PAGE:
Sonnet (55)

It occurred to me when you were on the phone
with one of your foodie friends that restaurants
should disappear. They should be replaced with
community spaces that have food. That these big
spaces should have their own gardens and green
houses to provide this food. That foodies shouldn’t
exist. That restaurants should disappear. That the
problem is the rich refuse to cook for themselves
but do make documentaries about farm to table bistros.
That chefs are selective about the people they want
to feed. That the least expensive food intended for
the poor is the most expensive. That you wallow in
excessive luxury . That you are not actually a swine
because pigs like mud, and a pig doesn’t need a dress

from Tom Ford, and that you eat the pig at brunch
anyway having no love for the mud that gave you
the pig. That I’m eating frozen food right now and
places like Rodeo Drive exist. That we’re supposed
to think of what you do as art and not speculation.
That maybe Los Angeles will be the first to fall and
not New York. That both of these cities are higher
than they can stand. That I need to take a long nap
because eating bad food is exhausting. That I’ve only
been to Olive Garden once in my life. That I almost
had a panic attack in Trader Joe’s yesterday when I
touched a family of plastic wrapped pre-cut stir fry
vegetables. That I’ve been refused service at diners
in northern Wisconsin so I’m supposed to be grateful

that you’re liberal enough to serve me in a restaurant.
That I’m supposed to feel grateful you act grateful
while serving me a great malbec paired with moldy
cheese. That you can tell a lot about a person by how
they treat the waiter in a restaurant. That I want to
make a scene when he’s rude to the waiter but he’s
feeding me so I’m supposed to be grateful. That no
matter how big you tip the waiter you’re still an ass.
That they think having money gives them the right to
demand more restaurants. That restaurants should
disappear. That I’m nervous now about writing the
line about Los Angeles and New York disappearing
because white supremacy has a way of making folks
disappear. That Disney princesses are truly awful and

there’s nothing redeemable about them and yet we
know every single one of their names but not the fact
that since 1980 California has built 22 prisons and only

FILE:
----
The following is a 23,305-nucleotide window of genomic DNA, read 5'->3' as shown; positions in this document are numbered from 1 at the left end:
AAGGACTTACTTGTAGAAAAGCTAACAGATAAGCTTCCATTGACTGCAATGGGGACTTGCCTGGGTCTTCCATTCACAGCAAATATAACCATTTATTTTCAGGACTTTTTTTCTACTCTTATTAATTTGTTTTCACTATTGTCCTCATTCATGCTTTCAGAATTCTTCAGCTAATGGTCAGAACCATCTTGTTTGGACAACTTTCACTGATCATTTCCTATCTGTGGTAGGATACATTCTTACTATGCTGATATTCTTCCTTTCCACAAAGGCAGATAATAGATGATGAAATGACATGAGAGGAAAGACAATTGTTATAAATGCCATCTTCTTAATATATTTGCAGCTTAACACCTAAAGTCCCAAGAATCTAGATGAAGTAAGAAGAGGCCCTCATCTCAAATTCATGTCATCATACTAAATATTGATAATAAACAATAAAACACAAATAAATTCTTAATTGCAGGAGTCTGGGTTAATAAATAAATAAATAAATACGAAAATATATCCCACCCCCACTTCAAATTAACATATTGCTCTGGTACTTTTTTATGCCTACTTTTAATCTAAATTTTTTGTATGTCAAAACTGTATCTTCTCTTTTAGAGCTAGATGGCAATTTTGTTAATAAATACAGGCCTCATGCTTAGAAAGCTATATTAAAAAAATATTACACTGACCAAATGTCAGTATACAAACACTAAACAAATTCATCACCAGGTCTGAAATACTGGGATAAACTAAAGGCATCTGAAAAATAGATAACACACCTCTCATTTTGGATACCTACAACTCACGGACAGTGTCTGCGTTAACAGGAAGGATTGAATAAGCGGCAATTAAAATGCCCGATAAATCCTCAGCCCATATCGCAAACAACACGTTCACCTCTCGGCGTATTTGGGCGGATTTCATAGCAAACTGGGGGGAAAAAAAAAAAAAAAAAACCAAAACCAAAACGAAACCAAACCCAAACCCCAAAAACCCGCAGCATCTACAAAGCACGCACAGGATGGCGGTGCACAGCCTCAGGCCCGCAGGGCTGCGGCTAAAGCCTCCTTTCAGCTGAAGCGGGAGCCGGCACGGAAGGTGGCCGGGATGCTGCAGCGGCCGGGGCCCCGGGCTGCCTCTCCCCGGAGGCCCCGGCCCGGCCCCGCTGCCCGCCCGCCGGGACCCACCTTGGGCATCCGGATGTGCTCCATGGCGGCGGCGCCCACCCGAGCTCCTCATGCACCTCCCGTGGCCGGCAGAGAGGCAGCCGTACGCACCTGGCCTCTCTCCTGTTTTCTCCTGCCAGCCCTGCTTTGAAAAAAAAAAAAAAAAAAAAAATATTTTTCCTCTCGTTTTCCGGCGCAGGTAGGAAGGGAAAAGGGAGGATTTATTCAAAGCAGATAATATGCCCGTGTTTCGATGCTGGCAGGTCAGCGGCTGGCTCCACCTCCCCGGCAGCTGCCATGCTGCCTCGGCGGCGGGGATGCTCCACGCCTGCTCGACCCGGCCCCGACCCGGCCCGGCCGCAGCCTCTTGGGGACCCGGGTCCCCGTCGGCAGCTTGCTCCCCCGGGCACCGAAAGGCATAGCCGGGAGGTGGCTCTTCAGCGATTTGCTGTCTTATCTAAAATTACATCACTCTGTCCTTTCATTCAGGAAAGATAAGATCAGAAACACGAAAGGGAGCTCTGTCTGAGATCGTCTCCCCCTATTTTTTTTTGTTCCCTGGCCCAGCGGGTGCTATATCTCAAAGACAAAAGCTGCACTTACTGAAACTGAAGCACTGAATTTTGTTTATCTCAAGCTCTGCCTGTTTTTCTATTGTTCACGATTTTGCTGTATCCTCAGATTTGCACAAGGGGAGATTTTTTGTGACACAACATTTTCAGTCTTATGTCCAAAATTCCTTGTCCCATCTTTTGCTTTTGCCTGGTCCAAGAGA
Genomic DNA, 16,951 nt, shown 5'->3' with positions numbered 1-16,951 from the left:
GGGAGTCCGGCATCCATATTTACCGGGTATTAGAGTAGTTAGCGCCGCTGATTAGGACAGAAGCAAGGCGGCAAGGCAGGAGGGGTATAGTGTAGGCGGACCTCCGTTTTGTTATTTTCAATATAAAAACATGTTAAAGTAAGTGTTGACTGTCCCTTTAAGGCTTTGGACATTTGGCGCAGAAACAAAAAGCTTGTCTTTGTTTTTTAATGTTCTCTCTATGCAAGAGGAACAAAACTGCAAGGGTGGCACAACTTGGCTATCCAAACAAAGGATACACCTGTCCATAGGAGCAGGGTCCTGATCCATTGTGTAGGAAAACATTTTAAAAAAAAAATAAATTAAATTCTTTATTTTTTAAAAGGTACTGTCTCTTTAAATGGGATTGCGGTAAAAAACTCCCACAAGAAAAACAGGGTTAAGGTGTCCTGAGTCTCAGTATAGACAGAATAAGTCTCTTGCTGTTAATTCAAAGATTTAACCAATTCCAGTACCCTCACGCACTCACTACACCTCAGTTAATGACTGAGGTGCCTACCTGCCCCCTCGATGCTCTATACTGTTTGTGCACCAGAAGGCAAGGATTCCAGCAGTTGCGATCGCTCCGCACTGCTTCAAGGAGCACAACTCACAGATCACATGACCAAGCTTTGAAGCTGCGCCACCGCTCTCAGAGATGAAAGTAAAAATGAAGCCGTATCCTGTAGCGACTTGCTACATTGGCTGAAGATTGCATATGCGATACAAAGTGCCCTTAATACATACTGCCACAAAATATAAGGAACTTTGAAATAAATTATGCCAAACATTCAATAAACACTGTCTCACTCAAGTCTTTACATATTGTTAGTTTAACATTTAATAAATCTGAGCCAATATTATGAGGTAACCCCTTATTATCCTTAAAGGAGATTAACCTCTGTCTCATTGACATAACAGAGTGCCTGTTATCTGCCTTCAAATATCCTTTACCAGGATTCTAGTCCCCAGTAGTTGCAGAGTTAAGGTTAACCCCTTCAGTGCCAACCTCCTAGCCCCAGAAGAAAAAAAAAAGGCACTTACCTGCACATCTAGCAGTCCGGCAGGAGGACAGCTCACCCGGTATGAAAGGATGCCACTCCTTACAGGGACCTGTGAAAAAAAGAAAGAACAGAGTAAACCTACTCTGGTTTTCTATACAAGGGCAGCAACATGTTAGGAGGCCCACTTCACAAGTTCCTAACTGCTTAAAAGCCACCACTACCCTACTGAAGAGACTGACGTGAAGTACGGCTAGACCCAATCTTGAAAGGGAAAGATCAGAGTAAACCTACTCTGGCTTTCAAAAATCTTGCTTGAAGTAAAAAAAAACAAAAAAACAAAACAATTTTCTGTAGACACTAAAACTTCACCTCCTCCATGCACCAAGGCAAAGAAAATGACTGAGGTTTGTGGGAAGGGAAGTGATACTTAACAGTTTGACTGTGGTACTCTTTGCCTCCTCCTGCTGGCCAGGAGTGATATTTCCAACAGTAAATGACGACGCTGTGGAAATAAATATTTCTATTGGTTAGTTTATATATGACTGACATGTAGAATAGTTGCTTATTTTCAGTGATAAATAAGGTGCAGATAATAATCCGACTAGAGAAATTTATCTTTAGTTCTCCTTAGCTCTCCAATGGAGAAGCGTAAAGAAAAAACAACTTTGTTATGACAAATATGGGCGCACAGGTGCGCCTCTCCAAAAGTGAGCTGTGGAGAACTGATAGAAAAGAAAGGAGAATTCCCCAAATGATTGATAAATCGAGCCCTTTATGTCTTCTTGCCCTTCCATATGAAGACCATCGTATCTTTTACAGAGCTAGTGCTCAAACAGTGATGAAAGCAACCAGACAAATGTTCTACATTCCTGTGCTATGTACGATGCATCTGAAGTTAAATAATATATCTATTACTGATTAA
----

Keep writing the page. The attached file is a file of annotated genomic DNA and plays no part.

one university. That Michelle Alexander is the first writer
who told me this and I was 30 years old. That adding
a black cartoon princess is considered progress. That
I went to Disneyland the first time I visited Los Angeles
because my in-laws had a time share in Palm Desert and
they have a grandson who watches movies and television
every day. That I sometimes play Sim City for hours building
simulated cities like Los Angeles where almost all the zones
are high wealth until I hit disaster mode and the low wealths
riot and start fires in the areas cultivated for the high wealths.
That the riots in real life only last for a few days at the most,

and people fight over who took the best quintessential pic
with their phone. That the megastar couple secretly bailed
out the protesters and then probably went to get dinner
somewhere in a restaurant that night or the next night and
were served very exclusive food because they know rich
chefs personally. That the exclusive food was grown first on
a farm and the exclusive food was probably flown in that
morning, that day, 15 minutes before the megastar couple
ordered their exclusive food, that the food becomes even
more exclusive because they are eating it and it is arranged
in a certain artistic pattern on a white ceramic plate by chefs.
That everything about this megastar couple is strategy to reinforce
exclusivity including images they sell of themselves .That images
they sell of themselves encourage their exclusivity is what the non-

exclusive should be striving for. That when I see the images of the
of the megastar couple all I feel is hate, anger, envy, and betrayal.
That I promised myself I wouldn’t write poems about this megastar
couple that everyone loves but here I am, at six in the morning, writing
about restaurants and rich people. That I just ate a bowl of cereal and
it was a very expensive bowl of cereal since many people were involved
in making this bowl of cereal. That I don’t grow my own food and growing
food has become exclusive. That I will eat more food today and tomorrow,
that the rich will keep eating, the megastar couple will accumulate more
wealth and exclusivity and that the restaurants will not disappear, Los Angeles
will become more and more like Los Angeles, more and more people will sell
images of themselves, and the chefs will be selective about who deserves to
eat food that was first grown on the farms outside the cities. I will grow herbs
and tomatoes in my yard in the city and feel momentarily pleased with myself.



Nikki Wallschlaeger’s work recently has been featured in Storyscape Journal, Dusie, Quaint Magazine, Fanzine, Elective Affinities, & others. She is the author of the chapbook I Would Be the Happiest Bird (Horseless Press) and her first full-length book of poems, Houses, also from Horseless Press in 2015. Her graphic chapbook I Hate Telling You How I Really Feel is forthcoming from Bloof books. You can reach her at her website.

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